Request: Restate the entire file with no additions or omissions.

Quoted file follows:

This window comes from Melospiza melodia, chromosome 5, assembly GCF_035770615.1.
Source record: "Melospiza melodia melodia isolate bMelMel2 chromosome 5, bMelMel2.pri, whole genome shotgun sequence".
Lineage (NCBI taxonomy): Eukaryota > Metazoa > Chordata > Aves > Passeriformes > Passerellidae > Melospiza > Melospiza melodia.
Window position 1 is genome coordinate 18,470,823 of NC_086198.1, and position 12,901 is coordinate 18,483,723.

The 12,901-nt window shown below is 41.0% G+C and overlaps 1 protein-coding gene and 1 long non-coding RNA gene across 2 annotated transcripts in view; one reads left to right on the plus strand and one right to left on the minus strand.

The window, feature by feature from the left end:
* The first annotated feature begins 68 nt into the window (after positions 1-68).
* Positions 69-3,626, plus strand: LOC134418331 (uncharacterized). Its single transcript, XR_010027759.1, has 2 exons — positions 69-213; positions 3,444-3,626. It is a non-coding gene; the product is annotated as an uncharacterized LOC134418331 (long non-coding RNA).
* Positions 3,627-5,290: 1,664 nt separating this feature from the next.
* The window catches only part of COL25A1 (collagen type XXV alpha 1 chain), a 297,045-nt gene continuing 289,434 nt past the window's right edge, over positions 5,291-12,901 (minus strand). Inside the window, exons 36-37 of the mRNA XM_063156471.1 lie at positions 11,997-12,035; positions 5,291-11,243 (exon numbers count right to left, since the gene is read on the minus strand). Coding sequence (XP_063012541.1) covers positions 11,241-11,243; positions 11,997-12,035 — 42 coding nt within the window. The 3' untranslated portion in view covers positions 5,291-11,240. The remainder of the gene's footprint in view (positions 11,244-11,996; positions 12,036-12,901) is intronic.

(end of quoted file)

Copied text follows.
This window comes from Melospiza melodia, chromosome 5, assembly GCF_035770615.1.
Source record: "Melospiza melodia melodia isolate bMelMel2 chromosome 5, bMelMel2.pri, whole genome shotgun sequence".
Lineage (NCBI taxonomy): Eukaryota > Metazoa > Chordata > Aves > Passeriformes > Passerellidae > Melospiza > Melospiza melodia.
Window position 1 is genome coordinate 18,470,823 of NC_086198.1, and position 12,901 is coordinate 18,483,723.

The 12,901-nt window shown below is 41.0% G+C and overlaps 1 protein-coding gene and 1 long non-coding RNA gene across 2 annotated transcripts in view; one reads left to right on the plus strand and one right to left on the minus strand.

The window, feature by feature from the left end:
* The first annotated feature begins 68 nt into the window (after positions 1-68).
* Positions 69-3,626, plus strand: LOC134418331 (uncharacterized). Its single transcript, XR_010027759.1, has 2 exons — positions 69-213; positions 3,444-3,626. It is a non-coding gene; the product is annotated as an uncharacterized LOC134418331 (long non-coding RNA).
* Positions 3,627-5,290: 1,664 nt separating this feature from the next.
* The window catches only part of COL25A1 (collagen type XXV alpha 1 chain), a 297,045-nt gene continuing 289,434 nt past the window's right edge, over positions 5,291-12,901 (minus strand). Inside the window, exons 36-37 of the mRNA XM_063156471.1 lie at positions 11,997-12,035; positions 5,291-11,243 (exon numbers count right to left, since the gene is read on the minus strand). Coding sequence (XP_063012541.1) covers positions 11,241-11,243; positions 11,997-12,035 — 42 coding nt within the window. The 3' untranslated portion in view covers positions 5,291-11,240. The remainder of the gene's footprint in view (positions 11,244-11,996; positions 12,036-12,901) is intronic.